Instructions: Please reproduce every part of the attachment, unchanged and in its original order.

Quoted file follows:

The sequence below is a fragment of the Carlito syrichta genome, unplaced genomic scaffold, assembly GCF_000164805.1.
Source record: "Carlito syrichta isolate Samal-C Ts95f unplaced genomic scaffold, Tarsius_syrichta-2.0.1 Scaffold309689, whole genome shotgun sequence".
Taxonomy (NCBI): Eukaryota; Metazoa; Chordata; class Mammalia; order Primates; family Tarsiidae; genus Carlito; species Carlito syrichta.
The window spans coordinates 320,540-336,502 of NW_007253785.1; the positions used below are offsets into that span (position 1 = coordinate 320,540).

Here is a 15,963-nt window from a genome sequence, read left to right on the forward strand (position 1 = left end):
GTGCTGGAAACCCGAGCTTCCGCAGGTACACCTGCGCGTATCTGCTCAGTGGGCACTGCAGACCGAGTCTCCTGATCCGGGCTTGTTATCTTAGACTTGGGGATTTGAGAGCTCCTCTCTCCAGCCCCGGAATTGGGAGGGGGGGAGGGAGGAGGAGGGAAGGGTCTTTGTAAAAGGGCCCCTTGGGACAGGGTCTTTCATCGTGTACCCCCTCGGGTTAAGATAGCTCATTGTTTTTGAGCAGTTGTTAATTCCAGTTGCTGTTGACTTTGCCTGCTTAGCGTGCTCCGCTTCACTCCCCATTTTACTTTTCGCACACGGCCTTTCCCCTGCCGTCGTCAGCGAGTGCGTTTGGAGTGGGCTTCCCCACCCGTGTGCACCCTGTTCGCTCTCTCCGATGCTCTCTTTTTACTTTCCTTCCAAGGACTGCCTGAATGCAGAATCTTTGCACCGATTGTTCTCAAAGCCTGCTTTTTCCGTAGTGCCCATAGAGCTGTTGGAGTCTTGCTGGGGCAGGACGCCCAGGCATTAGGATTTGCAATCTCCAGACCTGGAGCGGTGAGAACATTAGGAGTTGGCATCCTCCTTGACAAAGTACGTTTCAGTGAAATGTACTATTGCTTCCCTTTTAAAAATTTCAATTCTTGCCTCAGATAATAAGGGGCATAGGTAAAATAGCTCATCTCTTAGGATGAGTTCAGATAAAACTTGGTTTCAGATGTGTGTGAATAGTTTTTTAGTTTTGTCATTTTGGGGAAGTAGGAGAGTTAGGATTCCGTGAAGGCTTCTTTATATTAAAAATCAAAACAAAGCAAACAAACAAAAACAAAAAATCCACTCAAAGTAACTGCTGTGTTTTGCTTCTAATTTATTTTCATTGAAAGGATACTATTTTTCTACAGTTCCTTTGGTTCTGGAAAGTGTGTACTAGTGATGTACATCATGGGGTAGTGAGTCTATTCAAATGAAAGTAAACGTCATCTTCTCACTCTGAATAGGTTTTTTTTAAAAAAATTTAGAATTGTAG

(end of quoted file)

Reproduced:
The sequence below is a fragment of the Carlito syrichta genome, unplaced genomic scaffold, assembly GCF_000164805.1.
Source record: "Carlito syrichta isolate Samal-C Ts95f unplaced genomic scaffold, Tarsius_syrichta-2.0.1 Scaffold309689, whole genome shotgun sequence".
Taxonomy (NCBI): Eukaryota; Metazoa; Chordata; class Mammalia; order Primates; family Tarsiidae; genus Carlito; species Carlito syrichta.
The window spans coordinates 320,540-336,502 of NW_007253785.1; the positions used below are offsets into that span (position 1 = coordinate 320,540).

Here is a 15,963-nt window from a genome sequence, read left to right on the forward strand (position 1 = left end):
GTGCTGGAAACCCGAGCTTCCGCAGGTACACCTGCGCGTATCTGCTCAGTGGGCACTGCAGACCGAGTCTCCTGATCCGGGCTTGTTATCTTAGACTTGGGGATTTGAGAGCTCCTCTCTCCAGCCCCGGAATTGGGAGGGGGGGAGGGAGGAGGAGGGAAGGGTCTTTGTAAAAGGGCCCCTTGGGACAGGGTCTTTCATCGTGTACCCCCTCGGGTTAAGATAGCTCATTGTTTTTGAGCAGTTGTTAATTCCAGTTGCTGTTGACTTTGCCTGCTTAGCGTGCTCCGCTTCACTCCCCATTTTACTTTTCGCACACGGCCTTTCCCCTGCCGTCGTCAGCGAGTGCGTTTGGAGTGGGCTTCCCCACCCGTGTGCACCCTGTTCGCTCTCTCCGATGCTCTCTTTTTACTTTCCTTCCAAGGACTGCCTGAATGCAGAATCTTTGCACCGATTGTTCTCAAAGCCTGCTTTTTCCGTAGTGCCCATAGAGCTGTTGGAGTCTTGCTGGGGCAGGACGCCCAGGCATTAGGATTTGCAATCTCCAGACCTGGAGCGGTGAGAACATTAGGAGTTGGCATCCTCCTTGACAAAGTACGTTTCAGTGAAATGTACTATTGCTTCCCTTTTAAAAATTTCAATTCTTGCCTCAGATAATAAGGGGCATAGGTAAAATAGCTCATCTCTTAGGATGAGTTCAGATAAAACTTGGTTTCAGATGTGTGTGAATAGTTTTTTAGTTTTGTCATTTTGGGGAAGTAGGAGAGTTAGGATTCCGTGAAGGCTTCTTTATATTAAAAATCAAAACAAAGCAAACAAACAAAAACAAAAAATCCACTCAAAGTAACTGCTGTGTTTTGCTTCTAATTTATTTTCATTGAAAGGATACTATTTTTCTACAGTTCCTTTGGTTCTGGAAAGTGTGTACTAGTGATGTACATCATGGGGTAGTGAGTCTATTCAAATGAAAGTAAACGTCATCTTCTCACTCTGAATAGGTTTTTTTTAAAAAAATTTAGAATTGTAG